Learning Scala? These 6 books are for you
Scala community is exceptionally lucky to have number of great authors who have given us many quality books. It’s worth taking advantage of that. While learning, I’ve spent some time picking the right titles. So here is a list of works that have helped me to make a progress on different phases of learning. I am ordering them according to the difficulty and mutual dependencies. All together these books make up a complete learning path, that could take you from zero to a competent FP programmer. Enjoy!
Atomic Scala (B.Eckel, D.Marsh)
A friend recommended me this book when I was making first steps with Scala, and I found it to be a really good guide for a beginner. The authors start from very basic concepts, possibly it could work even for someone who has very little experience with programming. With next pages they lead you through more and more complex topics, and by the end of the book you are able to read idiomatic Scala code and write own of course. The authors have done very good job with providing reasoning for language elements, that could be a novelty for programmers having background in less functional languages. If you are an experienced programmer, you can just quickly skim through first part of the book (introduction), focusing on the later part, and have book completed in one weekend.
Atomic Scala can be found on its dedicated website.
Functional programming in Scala (P.Chiusano, R.Bjarnason)
It may be the most praised title among all Scala books. It’s an excellent introduction to the functional programming, well written, with a good balance between theory and practice. Authors go through all essential concepts, present number of examples, show how to implement most popular combinators and give a gentle introduction to basic categories. I would recommend this book as the step no. 2. Some familiarity with Scala syntax will allow you to focus on FP concepts. However you don’t have to be a Scala master to be able to do FP, so you can go for this book before diving deeper into the language itself.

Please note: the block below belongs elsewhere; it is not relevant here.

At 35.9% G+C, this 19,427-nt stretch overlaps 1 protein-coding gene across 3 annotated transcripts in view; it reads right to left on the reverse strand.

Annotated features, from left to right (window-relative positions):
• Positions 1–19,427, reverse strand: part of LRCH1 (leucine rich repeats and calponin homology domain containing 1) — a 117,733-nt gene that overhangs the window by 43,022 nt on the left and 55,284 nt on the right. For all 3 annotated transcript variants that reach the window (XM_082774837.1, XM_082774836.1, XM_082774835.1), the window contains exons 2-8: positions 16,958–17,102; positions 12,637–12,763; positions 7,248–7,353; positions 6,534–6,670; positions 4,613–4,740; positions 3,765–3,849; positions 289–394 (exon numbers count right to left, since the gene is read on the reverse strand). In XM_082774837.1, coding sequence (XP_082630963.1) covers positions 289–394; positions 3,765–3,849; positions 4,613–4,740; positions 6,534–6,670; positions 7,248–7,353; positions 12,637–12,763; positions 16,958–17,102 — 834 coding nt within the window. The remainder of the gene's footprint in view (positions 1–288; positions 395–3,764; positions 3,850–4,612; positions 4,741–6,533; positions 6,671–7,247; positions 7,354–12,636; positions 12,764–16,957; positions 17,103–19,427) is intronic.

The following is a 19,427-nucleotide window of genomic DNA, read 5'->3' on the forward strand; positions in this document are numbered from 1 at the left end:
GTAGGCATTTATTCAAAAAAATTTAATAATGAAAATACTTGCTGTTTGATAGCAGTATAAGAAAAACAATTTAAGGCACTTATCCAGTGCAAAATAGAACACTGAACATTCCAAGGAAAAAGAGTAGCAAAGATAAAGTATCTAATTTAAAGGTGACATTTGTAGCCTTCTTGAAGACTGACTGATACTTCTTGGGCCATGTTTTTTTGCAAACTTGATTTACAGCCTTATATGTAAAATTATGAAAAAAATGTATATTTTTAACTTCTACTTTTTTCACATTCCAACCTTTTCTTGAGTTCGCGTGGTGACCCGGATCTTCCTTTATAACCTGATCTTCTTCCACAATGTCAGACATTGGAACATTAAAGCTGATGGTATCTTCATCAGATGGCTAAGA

Functional programming in Scala on Manning.
Learning Concurrent Programming in Scala (A.Prokopec)
It’s a must read for all programmers coming from languages, where you don’t have to worry about concurrency, like JS or PHP, but of course not only for them. Author starts from building up foundations by describing Java Memory Model and concurrency primitives, and follows with modern concurrency abstractions and models, including actors and reactive programming.
Concurrency support with FP are the primary reasons for Scala commercial adoption, so this work together with Chisano & Bjarnason’s book give you a very good sense of how and what for Scala can be used.
Learning Concurrent Programming in Scala on Packtpub.
Programming Scala: Scalability = Functional Programming + Objects (D.Wampler, A.Payne)
The step no. 4. Although I reached for this book when I wanted to deepen my understanding of several more advanced concepts, the book itself is like a bible, a thorough work stretching from complete basics till topics like metaprogramming. Perhaps it could work for a Scala newbie too. Well written, clear and deep. It’s less popular than M.Odersky et al. “Programming in Scala”, but definitely worth checking. I decided for this one, as 3rd edition of M.Odersky book was not yet available, and I wished to have a more up-to-date title.
Programming Scala on O’Reilly.
Advanced Scala with Cats (N.Welsh, D.Gurnell)
It’s a little gem. I couldn’t find for a while a practical and systematic introduction to type classes and basic categories, that would be focused on Scala, so I was very happy when I found this book. Although the title announces that it’s based on Cats library, major part of examples from the first part of the book is written in a generic way, with no dependencies on any library, so if you prefer Scalaz or need something more general, then this book will serve you well too.
Advanced Scala with Cats comes from Underscore.
Functional and Reactive Domain Modelling (D.Ghosh)
The last piece of puzzle. Scala is a rich ecosystem, having often multiple ways of doing the same thing. Other books put emphasis on particular topics, details, and sometimes one may feel a bit lost and have difficulties to figure out how to put all this stuff together. And here comes in handy Ghosh’s book. Here you can get familiar with common FP modelling techniques, see how to leverage language richness and functional design patterns in order to build expressive models for a real life domain. Author solves one problem using different approaches, so you can compare and better understand their differences, costs and advantages. You will find here variety of modern architectures and learn how to implement them in Scala.
Functional and Reactive Domain Modelling on Manning.